In retirement, you will need to discover a means to support yourself. Social Security is one of your options, and you should be eligible for retirement payments if you have worked and accumulated work credits for at least ten years. If you have contributed to an employer retirement account employment, you will ideally have access to savings as a source of income.
What if Social Security and savings are insufficient? It may be time to examine alternative means of generating retirement income. Here are three sources of retirement income listed below that may not have crossed your mind, but they might contribute to a more comfortable retirement for you.
Income from a job
Not all retirees instantly stop earning a living after leaving the workforce, and several individuals choose to continue working in retirement. Whether consulting in your profession, working part-time for a former company, or beginning a new job, working during retirement may be an excellent source of unexpected money.
Retiring with a job means you may rely less on your funds, but you should be aware that your Social Security payments could be reduced if you earn too much before you reach full retirement age.
Even if you make enough money that your benefits are lowered, you will eventually get larger Social Security payments in the future if you forego some benefits in the short term. This may truly pay off if you finish up boosting the size of your future retirement benefits, which you will need to rely on more as you age and employment becomes more difficult.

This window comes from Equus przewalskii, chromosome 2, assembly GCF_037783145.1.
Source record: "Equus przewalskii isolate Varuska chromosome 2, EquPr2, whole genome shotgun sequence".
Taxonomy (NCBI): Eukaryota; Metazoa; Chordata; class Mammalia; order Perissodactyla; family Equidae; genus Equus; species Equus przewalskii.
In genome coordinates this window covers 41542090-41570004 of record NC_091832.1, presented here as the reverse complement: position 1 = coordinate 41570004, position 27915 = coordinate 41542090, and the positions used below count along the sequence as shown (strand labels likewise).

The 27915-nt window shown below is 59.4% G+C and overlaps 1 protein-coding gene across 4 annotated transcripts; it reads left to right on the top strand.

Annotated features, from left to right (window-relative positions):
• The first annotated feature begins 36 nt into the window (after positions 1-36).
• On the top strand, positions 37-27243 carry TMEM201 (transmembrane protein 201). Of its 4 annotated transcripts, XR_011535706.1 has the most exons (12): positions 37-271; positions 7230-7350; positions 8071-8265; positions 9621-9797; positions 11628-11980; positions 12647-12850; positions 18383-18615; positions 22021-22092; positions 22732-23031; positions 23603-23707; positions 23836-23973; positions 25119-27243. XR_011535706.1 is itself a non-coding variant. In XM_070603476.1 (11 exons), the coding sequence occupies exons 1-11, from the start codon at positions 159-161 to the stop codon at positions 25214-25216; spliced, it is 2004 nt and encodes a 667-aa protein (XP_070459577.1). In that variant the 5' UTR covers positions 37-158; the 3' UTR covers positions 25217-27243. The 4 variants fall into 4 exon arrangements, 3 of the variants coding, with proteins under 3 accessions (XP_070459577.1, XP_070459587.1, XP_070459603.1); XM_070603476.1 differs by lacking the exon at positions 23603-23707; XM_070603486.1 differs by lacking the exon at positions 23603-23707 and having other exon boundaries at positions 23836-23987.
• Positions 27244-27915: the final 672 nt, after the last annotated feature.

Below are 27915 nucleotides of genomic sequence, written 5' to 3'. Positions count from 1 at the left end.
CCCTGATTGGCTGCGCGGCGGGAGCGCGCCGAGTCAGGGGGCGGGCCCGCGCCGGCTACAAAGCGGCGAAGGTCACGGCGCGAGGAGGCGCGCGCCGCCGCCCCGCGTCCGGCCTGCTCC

Most individuals examine their 401(k)s or IRAs when wondering where money will come from for retirement. Yet, a health savings account (HSA) can also be a source of unexpected money.
HSAs are intended to assist with healthcare costs. If you have an eligible high-deductible health plan, donations to it are tax-deductible. You are not required to spend the funds exactly as they are deposited, and you can invest the money and let the account grow.
You can withdraw tax-free funds from your HSA as a retiree if the funds are used for qualified medical costs. The option to withdraw tax-free income from this account can result in significant savings for seniors whose medical expenses might be substantial. At age 65, you can withdraw funds from your HSA for any purpose without penalty, but you will be taxed on the withdrawals at your standard income tax rate.
Consider contributing to an HSA if you can invest this money and use it as a retirement income source.
Profiting from your house
Your property might augment your income in various ways if you are a senior homeowner. Renting out a room or the entire house could be an option if you are traveling, or you could sell the house and downsize to a smaller, less expensive home while investing the proceeds in providing you with additional income.
If these three unanticipated retirement income streams can help you enjoy a more comfortable retirement, you should carefully consider them.